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dc.contributor.authorTrossman, David S.
dc.date.accessioned2011-04-25T00:21:42Z
dc.date.available2011-04-25T00:21:42Z
dc.date.issued2011
dc.identifier.urihttp://hdl.handle.net/1773/16515
dc.description.abstractQuantities pertaining to ventilation, the process by which water is exchanged between the surface mixed layer and the interior of the ocean, are estimated here: To do this, the utility of the thin-plate spline (TPS) as an interpolation procedure is described as a way to estimate mapping errors. Second, using the concept of transit-time distribution (TTDs), or mass fractions of water getting from the surface to an interior location over some time interval, the volume transports of Labrador Sea Water (LSW), Antarctic Intermediate Water (AAIW), and the LSW component of North Atlantic Deep Water (NADW) are estimated through three different repeated cross-sections of the ocean. Evidence is found that both the single and mixture inverse Gaussian representations of a TTD are insufficient, that at least some of the AAIW seen south of Tasmania forms from Subantarctic Mode Water (SAMW) that is entrained and detrained in the southeast Indian Ocean, and that at least some of the LSW seen south of Iceland is formed in the Irminger Basin. Third, estimates for rates at which the North Atlantic thermocline is ventilated advectively are given using profiler, scatterometer satellite, and altimetric satellite observations from several consecutive years. Ekman pumping is a secondary effect relative to the horizontal and temporal structure of the mixed layer depths (MLDs) for controlling ventilation. Fourth, the trends of mode water subduction rates and the extent to which along-isopycnal diffusion contributes to subduction in the North Atlantic and Southern Oceans are estimated by utilizing TTDs. Using a statistical technique called Bayesian model averaging (BMA), observations of CFC-11 are in- corporated into a model simulation-derived TTD-based estimates of ventilation rates, which are compared with diapycnal velocity-based estimates, and uncertainties are quantified. It is found that along-isopycnal diffusion has increasingly contributed to SAMW ventilation over time and that both ventilated North Atlantic Subpolar Mode Water (SPMW) and, to a lesser extent, ventilated North Atlantic Subtropical Mode Water (STMW) erode by processes with at least two distinguishable time scales. Last, using BMA at each grid point, a density dependence of the model parameter for the along-isopycnal diffusivity, which has yet to be determined to be the path-averaged along-isopycnal diffusivity of the real ocean, is inferred. The model parameter for the along-isopycnal diffusivity is suggested to be smaller for water masses that form by deep convective processes than for water masses that form by turbulent processes that mix distinguishable water masses at intermediate depths.en_US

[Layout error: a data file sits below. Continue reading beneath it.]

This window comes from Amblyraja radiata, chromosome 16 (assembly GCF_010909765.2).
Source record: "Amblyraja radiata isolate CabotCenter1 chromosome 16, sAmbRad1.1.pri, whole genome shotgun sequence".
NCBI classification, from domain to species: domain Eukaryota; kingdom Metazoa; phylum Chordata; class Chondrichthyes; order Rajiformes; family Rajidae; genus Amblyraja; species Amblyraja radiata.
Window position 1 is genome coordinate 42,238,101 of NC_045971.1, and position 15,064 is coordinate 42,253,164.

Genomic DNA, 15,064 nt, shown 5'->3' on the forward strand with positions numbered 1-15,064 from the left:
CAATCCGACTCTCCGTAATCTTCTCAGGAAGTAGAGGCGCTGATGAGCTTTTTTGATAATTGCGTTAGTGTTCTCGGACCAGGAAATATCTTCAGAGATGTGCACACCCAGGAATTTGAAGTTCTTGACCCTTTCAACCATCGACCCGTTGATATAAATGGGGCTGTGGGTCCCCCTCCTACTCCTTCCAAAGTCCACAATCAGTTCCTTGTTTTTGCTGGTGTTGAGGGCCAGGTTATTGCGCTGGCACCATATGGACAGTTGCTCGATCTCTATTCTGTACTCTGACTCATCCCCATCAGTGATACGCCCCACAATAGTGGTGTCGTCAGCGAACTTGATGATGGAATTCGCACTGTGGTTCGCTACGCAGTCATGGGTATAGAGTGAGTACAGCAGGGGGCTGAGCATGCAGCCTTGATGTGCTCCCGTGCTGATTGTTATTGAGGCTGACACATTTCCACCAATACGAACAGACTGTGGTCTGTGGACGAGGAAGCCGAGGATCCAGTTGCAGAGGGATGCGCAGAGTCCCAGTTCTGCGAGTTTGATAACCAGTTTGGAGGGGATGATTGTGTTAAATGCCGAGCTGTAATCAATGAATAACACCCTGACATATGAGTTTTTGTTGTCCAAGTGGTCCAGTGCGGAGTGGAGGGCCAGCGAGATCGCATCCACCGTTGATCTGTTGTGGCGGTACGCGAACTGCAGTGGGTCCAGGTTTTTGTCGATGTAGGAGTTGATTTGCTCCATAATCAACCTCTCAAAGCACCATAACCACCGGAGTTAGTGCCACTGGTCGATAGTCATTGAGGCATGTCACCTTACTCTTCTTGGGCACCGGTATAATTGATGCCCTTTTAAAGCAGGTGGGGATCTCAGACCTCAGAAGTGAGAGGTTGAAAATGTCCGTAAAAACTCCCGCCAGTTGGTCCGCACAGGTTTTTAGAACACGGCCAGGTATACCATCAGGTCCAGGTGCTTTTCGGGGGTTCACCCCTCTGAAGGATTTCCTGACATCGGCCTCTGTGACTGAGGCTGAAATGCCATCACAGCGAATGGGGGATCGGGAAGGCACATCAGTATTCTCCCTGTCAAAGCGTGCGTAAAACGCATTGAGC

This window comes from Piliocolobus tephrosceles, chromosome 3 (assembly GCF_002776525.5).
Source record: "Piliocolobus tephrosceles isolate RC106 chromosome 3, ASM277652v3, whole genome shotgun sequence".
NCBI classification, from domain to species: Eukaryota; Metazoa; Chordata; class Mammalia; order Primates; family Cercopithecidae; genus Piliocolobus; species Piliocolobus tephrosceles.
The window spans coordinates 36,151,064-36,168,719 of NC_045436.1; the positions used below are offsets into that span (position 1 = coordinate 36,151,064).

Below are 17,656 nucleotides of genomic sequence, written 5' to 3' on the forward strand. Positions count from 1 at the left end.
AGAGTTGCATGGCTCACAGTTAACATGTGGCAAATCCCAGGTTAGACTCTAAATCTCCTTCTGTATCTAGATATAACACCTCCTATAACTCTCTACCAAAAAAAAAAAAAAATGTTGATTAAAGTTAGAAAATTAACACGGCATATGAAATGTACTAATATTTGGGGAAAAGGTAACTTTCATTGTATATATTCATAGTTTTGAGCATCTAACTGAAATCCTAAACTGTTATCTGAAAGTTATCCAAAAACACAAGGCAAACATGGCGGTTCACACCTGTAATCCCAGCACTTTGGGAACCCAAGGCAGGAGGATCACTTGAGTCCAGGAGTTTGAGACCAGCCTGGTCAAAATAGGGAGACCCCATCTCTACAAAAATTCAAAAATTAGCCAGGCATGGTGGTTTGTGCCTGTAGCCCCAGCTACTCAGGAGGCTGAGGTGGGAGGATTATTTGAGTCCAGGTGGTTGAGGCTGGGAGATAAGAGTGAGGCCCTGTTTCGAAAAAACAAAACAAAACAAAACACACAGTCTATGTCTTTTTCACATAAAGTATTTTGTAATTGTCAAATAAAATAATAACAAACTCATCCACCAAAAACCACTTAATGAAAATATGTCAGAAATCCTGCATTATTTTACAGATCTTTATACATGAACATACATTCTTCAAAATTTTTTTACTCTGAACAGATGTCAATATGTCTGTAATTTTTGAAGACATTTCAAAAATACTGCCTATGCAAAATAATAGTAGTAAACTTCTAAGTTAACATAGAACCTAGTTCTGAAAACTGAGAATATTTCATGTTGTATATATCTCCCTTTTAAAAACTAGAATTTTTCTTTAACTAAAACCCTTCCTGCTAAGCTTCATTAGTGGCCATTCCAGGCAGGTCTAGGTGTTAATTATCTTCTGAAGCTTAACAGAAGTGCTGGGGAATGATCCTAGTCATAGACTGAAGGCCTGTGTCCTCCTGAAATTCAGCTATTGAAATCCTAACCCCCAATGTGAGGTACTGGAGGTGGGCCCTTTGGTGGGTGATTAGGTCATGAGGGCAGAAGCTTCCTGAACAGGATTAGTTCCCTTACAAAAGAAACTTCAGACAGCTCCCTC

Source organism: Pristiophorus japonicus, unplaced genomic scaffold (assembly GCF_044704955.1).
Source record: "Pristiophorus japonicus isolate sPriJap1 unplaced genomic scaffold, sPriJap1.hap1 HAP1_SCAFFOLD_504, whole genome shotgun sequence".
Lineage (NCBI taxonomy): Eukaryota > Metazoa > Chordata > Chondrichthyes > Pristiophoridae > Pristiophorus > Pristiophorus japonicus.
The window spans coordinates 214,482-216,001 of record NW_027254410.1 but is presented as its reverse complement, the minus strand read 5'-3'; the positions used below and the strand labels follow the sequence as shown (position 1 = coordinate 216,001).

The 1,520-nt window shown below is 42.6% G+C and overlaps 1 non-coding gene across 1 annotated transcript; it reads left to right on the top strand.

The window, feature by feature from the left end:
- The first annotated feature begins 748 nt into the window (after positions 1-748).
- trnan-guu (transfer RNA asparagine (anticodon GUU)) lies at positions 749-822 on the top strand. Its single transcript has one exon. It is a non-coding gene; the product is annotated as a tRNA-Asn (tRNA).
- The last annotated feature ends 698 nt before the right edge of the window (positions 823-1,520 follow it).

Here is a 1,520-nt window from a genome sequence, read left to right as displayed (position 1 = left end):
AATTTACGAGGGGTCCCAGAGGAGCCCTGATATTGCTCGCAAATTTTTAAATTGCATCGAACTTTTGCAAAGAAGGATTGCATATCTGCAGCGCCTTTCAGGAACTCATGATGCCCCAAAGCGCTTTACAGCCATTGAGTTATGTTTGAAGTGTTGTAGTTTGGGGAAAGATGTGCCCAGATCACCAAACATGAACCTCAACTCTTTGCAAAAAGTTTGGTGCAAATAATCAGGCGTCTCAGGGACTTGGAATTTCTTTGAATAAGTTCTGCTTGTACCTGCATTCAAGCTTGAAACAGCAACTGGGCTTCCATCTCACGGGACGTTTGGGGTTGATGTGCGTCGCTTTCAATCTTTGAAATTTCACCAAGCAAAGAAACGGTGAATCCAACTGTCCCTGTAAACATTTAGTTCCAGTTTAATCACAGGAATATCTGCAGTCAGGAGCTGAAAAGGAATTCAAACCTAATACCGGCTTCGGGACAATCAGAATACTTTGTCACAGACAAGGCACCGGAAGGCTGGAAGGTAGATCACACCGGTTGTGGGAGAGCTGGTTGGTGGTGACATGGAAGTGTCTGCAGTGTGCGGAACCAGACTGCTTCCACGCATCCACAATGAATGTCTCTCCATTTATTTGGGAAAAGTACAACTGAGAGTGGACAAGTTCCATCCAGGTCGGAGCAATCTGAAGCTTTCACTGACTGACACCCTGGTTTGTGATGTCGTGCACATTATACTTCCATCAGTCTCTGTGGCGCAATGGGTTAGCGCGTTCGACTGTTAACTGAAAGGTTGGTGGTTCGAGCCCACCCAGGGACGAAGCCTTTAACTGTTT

dc.description.sponsorshipNSF Grant numbers OCE-0525874 and OCE-0623548en_US
dc.language.isoen_USen_US
dc.rightsCopyright is held by the individual authors.en_US
dc.subjectBayesianen_US
dc.subjecttransit-time distributionen_US
dc.subjectventilationen_US
dc.subjectadvection-diffusionen_US
dc.subjectwater massen_US
dc.subjectMarkov Chain Monte Carloen_US
dc.titleAdvection-Diffusion Process Inference via Statistical Oceanographic Methods in the North Atlantic and Southern Oceansen_US
dc.typeThesisen_US


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